People who feel convinced they cannot ever possibly fail or be wrong, and that anyone attempting to say otherwise is attacking them and should be discounted as an enemy, feel no need or desire to learn or grow beyond what they already feel and perceive. Rather than utilize critical thinking and resist the confirmation bias we all intrinsically have they lean into it only accepting and acknowledging information which agrees with their existing perspectives and opinions.
There may be nearly limitless amounts of information available through our digitally connected world but when our experience of that data is shaped and funneled by search-history style preference focused algorithms most often we are only presented with slices of that vast pie which match the slices we have already consumed.
‘Kids never tire of the things they love’ has become the dominant ideological and structural approach to all information and social media platforms. Our confirmation biases are getting supersized by wave after wave of ‘similar results’ and ‘others who bought that also bought this’.
Especially in Western culture this has provided a phenomenally fertile breeding ground for prejudices and inequality. Rather than being encouraged and supported to experience ideas, people, and cultures which are different than our own and thereby reducing and dispelling the reflexive fear of the unknown we are enabled and persuaded to cozy up in the familiar. Perpetuating ‘more of the same’ is all but openly insisted upon and suggesting otherwise is not simply discourage but depicted as a form of personal attack.
We have been grappling with an epidemic of ‘I already know I’m right and if you say otherwise that is an assault on my rights’, epitomized in the concept of ‘alternative facts’, for the better part of half a century before this legitimate and serious global threat appeared placing us in a situation where leaders need to lead and followers need to follow.
In the face of a global pandemic which has claimed more than one million lives in the past ten months this religious level pre-eminence of individualism has not only led to an up-swell in denialism and conspiracy theories but more simply and fundamentally to a zealous refusal of any kind of mandated behavior. Not even a debate over the accuracy of the data about the virus or the efficacy of masks as a method of protection and prevention but a frothing rejection of the idea of anyone, even someone elected to a position of leadership and governance, trying to tell them they have to wear one.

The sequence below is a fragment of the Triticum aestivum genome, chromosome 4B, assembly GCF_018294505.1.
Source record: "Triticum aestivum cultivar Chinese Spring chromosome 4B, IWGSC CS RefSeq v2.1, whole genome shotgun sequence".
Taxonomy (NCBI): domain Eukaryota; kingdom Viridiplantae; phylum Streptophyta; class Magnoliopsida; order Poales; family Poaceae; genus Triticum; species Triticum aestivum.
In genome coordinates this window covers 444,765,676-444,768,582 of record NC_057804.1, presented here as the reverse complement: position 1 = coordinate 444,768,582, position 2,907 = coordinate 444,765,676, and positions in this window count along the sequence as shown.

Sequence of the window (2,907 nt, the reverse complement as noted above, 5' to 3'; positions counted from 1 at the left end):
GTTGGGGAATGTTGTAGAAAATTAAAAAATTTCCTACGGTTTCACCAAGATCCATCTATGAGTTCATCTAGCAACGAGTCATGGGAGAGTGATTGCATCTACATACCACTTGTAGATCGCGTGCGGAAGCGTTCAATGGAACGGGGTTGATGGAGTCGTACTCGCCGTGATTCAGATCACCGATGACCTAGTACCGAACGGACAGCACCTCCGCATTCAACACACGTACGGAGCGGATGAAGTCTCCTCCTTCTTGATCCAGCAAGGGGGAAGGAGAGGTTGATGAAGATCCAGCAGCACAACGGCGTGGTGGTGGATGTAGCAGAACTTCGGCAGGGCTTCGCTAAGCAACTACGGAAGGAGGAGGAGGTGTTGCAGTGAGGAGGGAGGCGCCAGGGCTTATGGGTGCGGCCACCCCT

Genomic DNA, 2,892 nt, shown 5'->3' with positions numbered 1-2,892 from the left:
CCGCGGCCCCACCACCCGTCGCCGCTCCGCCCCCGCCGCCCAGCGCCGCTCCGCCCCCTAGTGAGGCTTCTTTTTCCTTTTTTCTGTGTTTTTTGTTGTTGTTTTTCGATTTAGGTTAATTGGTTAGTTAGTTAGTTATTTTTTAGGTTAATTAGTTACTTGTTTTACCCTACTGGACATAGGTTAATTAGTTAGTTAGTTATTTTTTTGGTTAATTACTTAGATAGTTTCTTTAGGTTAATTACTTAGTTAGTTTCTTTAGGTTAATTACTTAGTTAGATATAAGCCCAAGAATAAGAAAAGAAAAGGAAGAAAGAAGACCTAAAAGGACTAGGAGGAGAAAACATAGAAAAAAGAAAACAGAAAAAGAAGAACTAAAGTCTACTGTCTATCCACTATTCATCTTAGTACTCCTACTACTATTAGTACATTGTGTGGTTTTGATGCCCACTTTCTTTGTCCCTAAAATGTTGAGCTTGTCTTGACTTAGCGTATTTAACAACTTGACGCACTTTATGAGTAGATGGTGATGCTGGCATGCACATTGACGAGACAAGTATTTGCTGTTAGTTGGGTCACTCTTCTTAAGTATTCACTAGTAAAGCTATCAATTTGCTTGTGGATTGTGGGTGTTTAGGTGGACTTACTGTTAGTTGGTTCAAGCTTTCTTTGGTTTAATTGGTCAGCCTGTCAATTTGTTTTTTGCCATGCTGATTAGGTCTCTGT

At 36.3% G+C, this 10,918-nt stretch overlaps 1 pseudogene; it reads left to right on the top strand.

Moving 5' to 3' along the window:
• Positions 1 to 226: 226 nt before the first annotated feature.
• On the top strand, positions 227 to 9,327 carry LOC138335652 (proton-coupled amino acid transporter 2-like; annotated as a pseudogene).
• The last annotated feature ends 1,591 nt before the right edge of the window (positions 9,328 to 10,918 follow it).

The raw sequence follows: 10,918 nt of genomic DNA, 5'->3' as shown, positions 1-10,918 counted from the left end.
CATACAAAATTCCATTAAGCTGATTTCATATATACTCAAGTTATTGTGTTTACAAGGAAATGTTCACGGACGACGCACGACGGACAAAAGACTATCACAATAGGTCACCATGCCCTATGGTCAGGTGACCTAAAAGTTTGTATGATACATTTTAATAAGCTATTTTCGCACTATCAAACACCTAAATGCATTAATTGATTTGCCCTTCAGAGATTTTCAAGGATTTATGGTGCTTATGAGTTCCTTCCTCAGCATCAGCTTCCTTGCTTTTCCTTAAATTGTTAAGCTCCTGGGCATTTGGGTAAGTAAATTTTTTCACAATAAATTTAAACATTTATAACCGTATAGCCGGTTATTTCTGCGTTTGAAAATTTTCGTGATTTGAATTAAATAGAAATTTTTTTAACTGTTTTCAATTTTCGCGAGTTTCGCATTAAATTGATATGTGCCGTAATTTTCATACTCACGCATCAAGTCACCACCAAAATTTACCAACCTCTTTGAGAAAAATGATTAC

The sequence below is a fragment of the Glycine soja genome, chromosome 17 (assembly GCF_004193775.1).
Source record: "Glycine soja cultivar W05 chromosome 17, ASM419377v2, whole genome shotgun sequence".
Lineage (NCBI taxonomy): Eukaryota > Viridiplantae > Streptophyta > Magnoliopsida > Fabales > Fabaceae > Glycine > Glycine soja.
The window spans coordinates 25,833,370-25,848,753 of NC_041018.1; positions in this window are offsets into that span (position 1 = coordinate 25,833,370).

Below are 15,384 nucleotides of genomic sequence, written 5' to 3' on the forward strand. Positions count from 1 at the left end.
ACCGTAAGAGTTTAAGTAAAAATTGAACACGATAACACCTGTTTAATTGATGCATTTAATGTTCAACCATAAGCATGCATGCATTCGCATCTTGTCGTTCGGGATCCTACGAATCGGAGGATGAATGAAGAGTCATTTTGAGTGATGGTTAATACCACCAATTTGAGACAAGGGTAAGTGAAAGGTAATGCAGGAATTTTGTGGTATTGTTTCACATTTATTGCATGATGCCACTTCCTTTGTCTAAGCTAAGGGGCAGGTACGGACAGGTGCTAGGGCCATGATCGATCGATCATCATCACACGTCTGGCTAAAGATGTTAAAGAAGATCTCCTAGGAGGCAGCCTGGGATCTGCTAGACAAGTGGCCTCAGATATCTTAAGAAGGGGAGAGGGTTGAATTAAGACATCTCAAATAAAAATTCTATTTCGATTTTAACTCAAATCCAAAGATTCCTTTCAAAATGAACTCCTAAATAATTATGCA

When we look to Eastern cultures wherein deference to authority is still a much more entrenched part social behavior and attitudes we don’t see this same belligerent ‘adolescence’. Taiwan stands a bit of a shining example. Culturally already far more comfortable with wearing face masks for the sake of mutual public protection compliance with safety protocols was essentially instant and universal. They never went into any kind of social or economic lockdown and were able to rein in their initial outbreak of the virus in just under a month’s time. With a population of just under twenty-nine million their daily cases numbers never rose above thirty and their curve continues to remain flat with one of the lowest national death tolls on the planet.
A key and crucial part of structural engineering is the core understanding and assumption that the structure must be able to support not only the weight of itself but also that of any additional or outside force which may interact with it. The same holds true at the societal level.
Cultures which are interconnected and ideologically congruent with efficient functioning of leadership can more easily coalesce to take unified action in the face of a common threat. Those which are more divisive and antagonistically individualized wind up less able to shoulder the pressure of a serious common threat with any sustainable stamina.
The US is arguably the most avidly individualized nation on the planet. However noble in intention it is an individualism which has led to a divisiveness stoked and provoked by a President who has used the tactic purely to generate personal gain his entire life. They have thus been struggling with the most fractured and ineffective attempts to contain and control the spread and impact of the virus of all industrialized nations.
It is important to note this cultural divisiveness and toxic individualism predated the pandemic because it can be all too easy to assume they will simply disappear once we reach the other side of this pandemic, whenever that will be and whatever it will look like. It can be all too easy to assume they were created by this crisis because the stresses of it have enflamed and exposed them so fiercely.
They may well grow more calm and quiet once this crisis has passed but they will still be with us, we will still have to confront them and struggle with them. In a very relevant parallel, as a certain resilient and charismatic young congresswoman pointed out with regards to the current President, even once his term in the Whitehouse has ended the broken situation which enabled him to get there in the first place will still exist.
Surviving the crisis is one part. Doing everything possible to minimize and prevent the harm and damage caused by the crisis is another. Addressing and rectifying the problems and conditions which either enabled or exacerbated the crisis will be yet another one and sadly our crisis generated fatigue and exasperation will not make them magically disappear.